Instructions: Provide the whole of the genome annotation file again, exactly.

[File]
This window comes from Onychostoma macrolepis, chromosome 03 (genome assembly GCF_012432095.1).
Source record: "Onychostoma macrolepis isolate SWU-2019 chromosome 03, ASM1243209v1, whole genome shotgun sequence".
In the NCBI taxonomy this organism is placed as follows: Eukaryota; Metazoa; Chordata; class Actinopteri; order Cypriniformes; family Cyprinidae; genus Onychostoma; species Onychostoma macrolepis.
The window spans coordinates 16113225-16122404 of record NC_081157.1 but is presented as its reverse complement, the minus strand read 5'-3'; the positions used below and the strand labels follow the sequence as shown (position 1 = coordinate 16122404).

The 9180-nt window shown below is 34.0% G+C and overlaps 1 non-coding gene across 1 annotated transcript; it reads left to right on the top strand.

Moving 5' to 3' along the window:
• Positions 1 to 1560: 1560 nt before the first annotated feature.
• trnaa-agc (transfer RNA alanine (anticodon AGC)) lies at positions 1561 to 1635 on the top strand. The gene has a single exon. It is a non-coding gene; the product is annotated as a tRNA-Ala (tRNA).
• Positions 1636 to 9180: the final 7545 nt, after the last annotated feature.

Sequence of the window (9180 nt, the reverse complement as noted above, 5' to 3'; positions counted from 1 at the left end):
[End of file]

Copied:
This window comes from Onychostoma macrolepis, chromosome 03 (genome assembly GCF_012432095.1).
Source record: "Onychostoma macrolepis isolate SWU-2019 chromosome 03, ASM1243209v1, whole genome shotgun sequence".
In the NCBI taxonomy this organism is placed as follows: Eukaryota; Metazoa; Chordata; class Actinopteri; order Cypriniformes; family Cyprinidae; genus Onychostoma; species Onychostoma macrolepis.
The window spans coordinates 16113225-16122404 of record NC_081157.1 but is presented as its reverse complement, the minus strand read 5'-3'; the positions used below and the strand labels follow the sequence as shown (position 1 = coordinate 16122404).

The 9180-nt window shown below is 34.0% G+C and overlaps 1 non-coding gene across 1 annotated transcript; it reads left to right on the top strand.

Moving 5' to 3' along the window:
• Positions 1 to 1560: 1560 nt before the first annotated feature.
• trnaa-agc (transfer RNA alanine (anticodon AGC)) lies at positions 1561 to 1635 on the top strand. The gene has a single exon. It is a non-coding gene; the product is annotated as a tRNA-Ala (tRNA).
• Positions 1636 to 9180: the final 7545 nt, after the last annotated feature.

Sequence of the window (9180 nt, the reverse complement as noted above, 5' to 3'; positions counted from 1 at the left end):